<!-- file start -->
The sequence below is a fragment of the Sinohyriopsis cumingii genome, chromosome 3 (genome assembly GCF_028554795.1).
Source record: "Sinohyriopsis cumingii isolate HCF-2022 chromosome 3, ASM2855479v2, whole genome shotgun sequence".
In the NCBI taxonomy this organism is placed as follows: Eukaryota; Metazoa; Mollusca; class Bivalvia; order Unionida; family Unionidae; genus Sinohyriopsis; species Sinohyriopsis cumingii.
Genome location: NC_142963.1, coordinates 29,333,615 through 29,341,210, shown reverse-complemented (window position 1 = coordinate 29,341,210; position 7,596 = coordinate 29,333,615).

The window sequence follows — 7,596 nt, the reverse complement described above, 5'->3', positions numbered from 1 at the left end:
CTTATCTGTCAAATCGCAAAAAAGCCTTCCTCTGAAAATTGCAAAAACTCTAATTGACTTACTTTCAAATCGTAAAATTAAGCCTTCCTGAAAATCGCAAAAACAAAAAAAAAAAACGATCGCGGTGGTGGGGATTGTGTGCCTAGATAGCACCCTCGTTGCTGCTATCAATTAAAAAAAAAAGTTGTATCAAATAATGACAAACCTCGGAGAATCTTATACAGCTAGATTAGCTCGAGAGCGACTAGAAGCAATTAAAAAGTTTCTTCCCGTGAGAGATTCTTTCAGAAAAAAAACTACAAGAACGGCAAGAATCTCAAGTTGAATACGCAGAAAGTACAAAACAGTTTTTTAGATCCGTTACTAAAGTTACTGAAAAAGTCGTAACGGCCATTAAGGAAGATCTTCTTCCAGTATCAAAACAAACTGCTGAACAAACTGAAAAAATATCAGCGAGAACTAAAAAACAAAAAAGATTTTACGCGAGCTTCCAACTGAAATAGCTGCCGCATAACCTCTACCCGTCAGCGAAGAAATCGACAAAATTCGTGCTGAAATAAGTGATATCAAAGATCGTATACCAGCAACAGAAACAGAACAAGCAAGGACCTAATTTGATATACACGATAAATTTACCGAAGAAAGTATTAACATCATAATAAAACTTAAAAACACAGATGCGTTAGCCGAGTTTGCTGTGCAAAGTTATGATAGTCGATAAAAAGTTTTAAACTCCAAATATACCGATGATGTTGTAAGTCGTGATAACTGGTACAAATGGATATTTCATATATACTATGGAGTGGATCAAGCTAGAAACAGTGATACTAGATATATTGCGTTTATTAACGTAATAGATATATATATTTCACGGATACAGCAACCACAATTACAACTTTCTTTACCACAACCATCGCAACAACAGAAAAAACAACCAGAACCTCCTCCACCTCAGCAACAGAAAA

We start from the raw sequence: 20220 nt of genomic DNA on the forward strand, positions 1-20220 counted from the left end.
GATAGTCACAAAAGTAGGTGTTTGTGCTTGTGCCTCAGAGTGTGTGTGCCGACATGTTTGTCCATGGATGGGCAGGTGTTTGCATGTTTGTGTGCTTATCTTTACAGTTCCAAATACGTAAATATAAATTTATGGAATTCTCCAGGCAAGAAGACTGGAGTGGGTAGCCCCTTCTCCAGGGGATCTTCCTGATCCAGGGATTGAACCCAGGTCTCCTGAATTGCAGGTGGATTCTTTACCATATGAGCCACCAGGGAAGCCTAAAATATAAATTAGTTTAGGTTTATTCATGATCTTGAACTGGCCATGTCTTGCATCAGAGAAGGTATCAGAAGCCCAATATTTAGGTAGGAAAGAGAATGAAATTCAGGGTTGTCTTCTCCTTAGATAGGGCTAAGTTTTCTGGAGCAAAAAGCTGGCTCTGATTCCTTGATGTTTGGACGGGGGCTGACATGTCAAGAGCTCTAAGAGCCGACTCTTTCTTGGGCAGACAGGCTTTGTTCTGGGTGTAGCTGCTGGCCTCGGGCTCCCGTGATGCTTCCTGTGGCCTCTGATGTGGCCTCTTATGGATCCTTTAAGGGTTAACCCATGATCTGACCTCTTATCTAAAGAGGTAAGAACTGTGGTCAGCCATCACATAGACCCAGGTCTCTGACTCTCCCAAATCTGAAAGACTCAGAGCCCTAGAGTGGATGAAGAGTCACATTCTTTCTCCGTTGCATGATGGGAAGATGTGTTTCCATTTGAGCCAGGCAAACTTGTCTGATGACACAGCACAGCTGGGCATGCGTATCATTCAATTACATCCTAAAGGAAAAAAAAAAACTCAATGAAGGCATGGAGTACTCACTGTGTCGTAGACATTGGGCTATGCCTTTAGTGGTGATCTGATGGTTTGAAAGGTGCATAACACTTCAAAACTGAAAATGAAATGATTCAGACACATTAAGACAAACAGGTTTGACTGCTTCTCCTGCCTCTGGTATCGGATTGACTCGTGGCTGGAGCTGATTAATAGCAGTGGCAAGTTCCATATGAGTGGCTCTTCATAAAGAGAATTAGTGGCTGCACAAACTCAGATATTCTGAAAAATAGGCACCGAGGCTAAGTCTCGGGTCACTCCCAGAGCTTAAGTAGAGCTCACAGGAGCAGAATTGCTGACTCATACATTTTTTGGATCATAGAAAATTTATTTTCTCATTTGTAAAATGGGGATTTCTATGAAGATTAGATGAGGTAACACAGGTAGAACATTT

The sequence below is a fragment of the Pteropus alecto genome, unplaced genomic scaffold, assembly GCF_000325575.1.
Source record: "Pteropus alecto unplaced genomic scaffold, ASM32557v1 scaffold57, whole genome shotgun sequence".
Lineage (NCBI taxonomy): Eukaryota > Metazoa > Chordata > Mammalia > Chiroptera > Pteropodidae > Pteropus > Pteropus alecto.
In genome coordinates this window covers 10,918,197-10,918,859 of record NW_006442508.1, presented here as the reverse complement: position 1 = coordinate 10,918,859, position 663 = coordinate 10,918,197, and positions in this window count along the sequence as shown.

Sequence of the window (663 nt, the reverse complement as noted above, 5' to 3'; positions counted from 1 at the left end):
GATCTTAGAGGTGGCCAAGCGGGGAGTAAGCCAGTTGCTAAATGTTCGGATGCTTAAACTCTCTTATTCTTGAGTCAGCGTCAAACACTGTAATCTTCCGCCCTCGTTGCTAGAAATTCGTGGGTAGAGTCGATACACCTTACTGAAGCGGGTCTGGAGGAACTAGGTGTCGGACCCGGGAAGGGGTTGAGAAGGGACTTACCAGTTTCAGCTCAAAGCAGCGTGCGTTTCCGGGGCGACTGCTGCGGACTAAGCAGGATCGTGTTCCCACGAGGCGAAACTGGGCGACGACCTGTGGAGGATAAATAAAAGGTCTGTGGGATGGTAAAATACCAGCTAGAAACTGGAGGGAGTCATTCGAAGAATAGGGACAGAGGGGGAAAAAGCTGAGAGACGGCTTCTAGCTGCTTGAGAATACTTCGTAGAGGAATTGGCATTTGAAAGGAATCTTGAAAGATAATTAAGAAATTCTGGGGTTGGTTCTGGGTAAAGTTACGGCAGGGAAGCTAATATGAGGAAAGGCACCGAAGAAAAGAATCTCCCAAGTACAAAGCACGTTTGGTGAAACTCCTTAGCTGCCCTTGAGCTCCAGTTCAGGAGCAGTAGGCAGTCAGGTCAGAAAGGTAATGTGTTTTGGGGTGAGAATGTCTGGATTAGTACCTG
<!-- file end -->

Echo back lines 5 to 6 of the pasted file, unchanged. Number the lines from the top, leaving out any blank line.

The window sequence follows — 7,596 nt, the reverse complement described above, 5'->3', positions numbered from 1 at the left end:
CTTATCTGTCAAATCGCAAAAAAGCCTTCCTCTGAAAATTGCAAAAACTCTAATTGACTTACTTTCAAATCGTAAAATTAAGCCTTCCTGAAAATCGCAAAAACAAAAAAAAAAAACGATCGCGGTGGTGGGGATTGTGTGCCTAGATAGCACCCTCGTTGCTGCTATCAATTAAAAAAAAAAGTTGTATCAAATAATGACAAACCTCGGAGAATCTTATACAGCTAGATTAGCTCGAGAGCGACTAGAAGCAATTAAAAAGTTTCTTCCCGTGAGAGATTCTTTCAGAAAAAAAACTACAAGAACGGCAAGAATCTCAAGTTGAATACGCAGAAAGTACAAAACAGTTTTTTAGATCCGTTACTAAAGTTACTGAAAAAGTCGTAACGGCCATTAAGGAAGATCTTCTTCCAGTATCAAAACAAACTGCTGAACAAACTGAAAAAATATCAGCGAGAACTAAAAAACAAAAAAGATTTTACGCGAGCTTCCAACTGAAATAGCTGCCGCATAACCTCTACCCGTCAGCGAAGAAATCGACAAAATTCGTGCTGAAATAAGTGATATCAAAGATCGTATACCAGCAACAGAAACAGAACAAGCAAGGACCTAATTTGATATACACGATAAATTTACCGAAGAAAGTATTAACATCATAATAAAACTTAAAAACACAGATGCGTTAGCCGAGTTTGCTGTGCAAAGTTATGATAGTCGATAAAAAGTTTTAAACTCCAAATATACCGATGATGTTGTAAGTCGTGATAACTGGTACAAATGGATATTTCATATATACTATGGAGTGGATCAAGCTAGAAACAGTGATACTAGATATATTGCGTTTATTAACGTAATAGATATATATATTTCACGGATACAGCAACCACAATTACAACTTTCTTTACCACAACCATCGCAACAACAGAAAAAACAACCAGAACCTCCTCCACCTCAGCAACAGAAAA